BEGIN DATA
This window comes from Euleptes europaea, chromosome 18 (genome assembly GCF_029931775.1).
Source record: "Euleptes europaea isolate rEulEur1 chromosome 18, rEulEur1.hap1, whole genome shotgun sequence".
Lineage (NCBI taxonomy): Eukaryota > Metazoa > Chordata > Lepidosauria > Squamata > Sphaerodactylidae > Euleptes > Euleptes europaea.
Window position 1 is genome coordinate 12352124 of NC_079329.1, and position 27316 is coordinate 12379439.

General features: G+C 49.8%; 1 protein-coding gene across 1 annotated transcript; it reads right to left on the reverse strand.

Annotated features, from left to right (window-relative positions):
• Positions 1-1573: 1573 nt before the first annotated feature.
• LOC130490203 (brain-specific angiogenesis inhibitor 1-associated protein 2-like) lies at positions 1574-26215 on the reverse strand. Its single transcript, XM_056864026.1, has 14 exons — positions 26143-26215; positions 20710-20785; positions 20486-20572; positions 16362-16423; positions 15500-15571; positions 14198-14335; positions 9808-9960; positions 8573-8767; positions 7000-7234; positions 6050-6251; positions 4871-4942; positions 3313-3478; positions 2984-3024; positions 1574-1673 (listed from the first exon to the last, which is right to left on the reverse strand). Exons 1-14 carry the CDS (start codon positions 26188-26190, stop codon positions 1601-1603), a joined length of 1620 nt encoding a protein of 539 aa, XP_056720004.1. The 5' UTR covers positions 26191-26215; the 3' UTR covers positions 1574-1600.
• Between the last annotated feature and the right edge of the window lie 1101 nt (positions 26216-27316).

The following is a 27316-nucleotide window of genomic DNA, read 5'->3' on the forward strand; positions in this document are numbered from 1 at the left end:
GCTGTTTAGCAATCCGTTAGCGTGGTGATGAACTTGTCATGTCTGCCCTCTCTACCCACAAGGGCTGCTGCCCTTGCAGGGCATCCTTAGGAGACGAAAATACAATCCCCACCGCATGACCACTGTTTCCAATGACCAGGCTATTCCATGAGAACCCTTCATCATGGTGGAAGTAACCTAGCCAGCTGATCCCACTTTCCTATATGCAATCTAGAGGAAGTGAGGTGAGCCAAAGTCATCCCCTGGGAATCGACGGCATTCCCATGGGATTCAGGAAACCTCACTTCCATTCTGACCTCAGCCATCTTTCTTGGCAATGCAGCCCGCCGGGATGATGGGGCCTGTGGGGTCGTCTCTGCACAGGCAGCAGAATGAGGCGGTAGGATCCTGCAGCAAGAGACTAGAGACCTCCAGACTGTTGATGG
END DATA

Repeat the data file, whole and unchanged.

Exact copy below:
This window comes from Euleptes europaea, chromosome 18 (genome assembly GCF_029931775.1).
Source record: "Euleptes europaea isolate rEulEur1 chromosome 18, rEulEur1.hap1, whole genome shotgun sequence".
Lineage (NCBI taxonomy): Eukaryota > Metazoa > Chordata > Lepidosauria > Squamata > Sphaerodactylidae > Euleptes > Euleptes europaea.
Window position 1 is genome coordinate 12352124 of NC_079329.1, and position 27316 is coordinate 12379439.

General features: G+C 49.8%; 1 protein-coding gene across 1 annotated transcript; it reads right to left on the reverse strand.

Annotated features, from left to right (window-relative positions):
• Positions 1-1573: 1573 nt before the first annotated feature.
• LOC130490203 (brain-specific angiogenesis inhibitor 1-associated protein 2-like) lies at positions 1574-26215 on the reverse strand. Its single transcript, XM_056864026.1, has 14 exons — positions 26143-26215; positions 20710-20785; positions 20486-20572; positions 16362-16423; positions 15500-15571; positions 14198-14335; positions 9808-9960; positions 8573-8767; positions 7000-7234; positions 6050-6251; positions 4871-4942; positions 3313-3478; positions 2984-3024; positions 1574-1673 (listed from the first exon to the last, which is right to left on the reverse strand). Exons 1-14 carry the CDS (start codon positions 26188-26190, stop codon positions 1601-1603), a joined length of 1620 nt encoding a protein of 539 aa, XP_056720004.1. The 5' UTR covers positions 26191-26215; the 3' UTR covers positions 1574-1600.
• Between the last annotated feature and the right edge of the window lie 1101 nt (positions 26216-27316).

The following is a 27316-nucleotide window of genomic DNA, read 5'->3' on the forward strand; positions in this document are numbered from 1 at the left end:
GCTGTTTAGCAATCCGTTAGCGTGGTGATGAACTTGTCATGTCTGCCCTCTCTACCCACAAGGGCTGCTGCCCTTGCAGGGCATCCTTAGGAGACGAAAATACAATCCCCACCGCATGACCACTGTTTCCAATGACCAGGCTATTCCATGAGAACCCTTCATCATGGTGGAAGTAACCTAGCCAGCTGATCCCACTTTCCTATATGCAATCTAGAGGAAGTGAGGTGAGCCAAAGTCATCCCCTGGGAATCGACGGCATTCCCATGGGATTCAGGAAACCTCACTTCCATTCTGACCTCAGCCATCTTTCTTGGCAATGCAGCCCGCCGGGATGATGGGGCCTGTGGGGTCGTCTCTGCACAGGCAGCAGAATGAGGCGGTAGGATCCTGCAGCAAGAGACTAGAGACCTCCAGACTGTTGATGG